Animals see the world differently than we humans see it. Have you ever wondered how the dog, the cat or even the flies see the world? Because each species sees colors, textures, and light differently because of the way the eye system has evolved, there are a lot of types of vision that humans have never experienced.
For a long time it was thought that the world of dogs was monochrome, they could distinguish objects only on the basis of differences in light and contrast.
It is now known that these animals have a dichromatic view in shades of yellow and blue. The dogs have a very good sight and behind the eyes there is a reflective layer called “TAPETUM”. This wallpaper helps to amplify the perception of light in poor conditions. The central part of the retina has 20% cone cells (and we humans have 100%), which makes their daytime vision much less detailed than ours.
Horses have eyes on the sides of the head and have a much larger field of view than ours. However, horses cannot see up close, directly in front and have a triangular blind area that extends up to 1.2 m in front of them. At greater distances, horses can use both eyes for binocular vision, but horses can also use each eye separately.
eg: with one eye facing forward and one facing back, even so, they can prevent dangers.
As with most mammals, the world of these animals is a combination of shades of yellow, green, blue and gray, they cannot see the color red. That is why it is very important when approaching a horse not to do it suddenly because the horse can be scared and hurt you.
The sight of the cat, as in dogs, is able to distinguish shades of brown, blue and yellow. These domestic cats have a much wider field of view than humans, about 200 degrees (compared to 180). What is most interesting is that cats have an inner fleece for extra protection.
The birds were endowed by nature with a very good look. Nocturnal birds feel great in the absence of light, and during the day they can differentiate colors that humans cannot. Also, their eyes perceive the world in ultraviolet.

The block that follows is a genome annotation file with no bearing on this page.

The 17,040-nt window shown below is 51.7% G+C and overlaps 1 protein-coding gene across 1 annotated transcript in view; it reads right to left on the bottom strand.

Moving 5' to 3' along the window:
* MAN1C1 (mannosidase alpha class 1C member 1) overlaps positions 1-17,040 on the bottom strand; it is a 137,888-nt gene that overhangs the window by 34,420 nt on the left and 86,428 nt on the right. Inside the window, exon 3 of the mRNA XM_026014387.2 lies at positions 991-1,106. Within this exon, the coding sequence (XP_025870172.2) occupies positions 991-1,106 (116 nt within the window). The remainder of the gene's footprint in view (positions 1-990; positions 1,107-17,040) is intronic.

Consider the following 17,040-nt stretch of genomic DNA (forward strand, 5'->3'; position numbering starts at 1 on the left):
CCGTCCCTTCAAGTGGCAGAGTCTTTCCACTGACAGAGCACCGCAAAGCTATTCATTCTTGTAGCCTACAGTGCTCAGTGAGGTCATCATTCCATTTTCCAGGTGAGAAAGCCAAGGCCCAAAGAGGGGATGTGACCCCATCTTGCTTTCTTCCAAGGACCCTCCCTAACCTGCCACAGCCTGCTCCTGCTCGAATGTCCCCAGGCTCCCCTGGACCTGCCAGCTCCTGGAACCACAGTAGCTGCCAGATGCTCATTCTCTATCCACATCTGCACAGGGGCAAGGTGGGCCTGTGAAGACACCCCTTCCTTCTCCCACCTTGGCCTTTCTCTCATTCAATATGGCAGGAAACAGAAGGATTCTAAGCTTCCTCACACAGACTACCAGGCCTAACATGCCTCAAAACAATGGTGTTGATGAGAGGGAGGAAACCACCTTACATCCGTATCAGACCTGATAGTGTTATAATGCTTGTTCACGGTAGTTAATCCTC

The two big eyes of flies are compound, ie made up of thousands of lenses that contribute to the integrated image that flies see. To understand what compound eyes mean, imagine several thousand cat eyes together, which together form a complete picture. Also, flies fly you in the ultraviolet, and the world around them is slower than for humans.
For these animals, the plains on which they spend most of their lives are not green, but rather in shades of orange and red. They also see a larger picture of the objects around them.
Snakes have bad eyesight, but at night their situation improves significantly, because their eyes perceive thermal radiation ten times better than any infrared technology. However, during the day they only notice the movement, because of this they cannot see their prey if it stands still.
For bees, the world is three times faster than for humans. They also see in ultraviolet, which is impossible for humans.
First of all, did you know that rats can expand their field of vision in a way that we humans cannot? These animals are able to move each eye independently in different directions. This is a naturally evolving process that allows them to better avoid potential predators. Unlike us, these scrapers cannot distinguish colors, but they recognize strong light very well.
Underwater predators, such as sharks, do not distinguish any color, but their underwater vision is much more developed than that of humans.
In addition to the very interesting appearance, chameleons also have some amazing eyes, which can move independently of each other. This allows chameleons to see 360 degrees.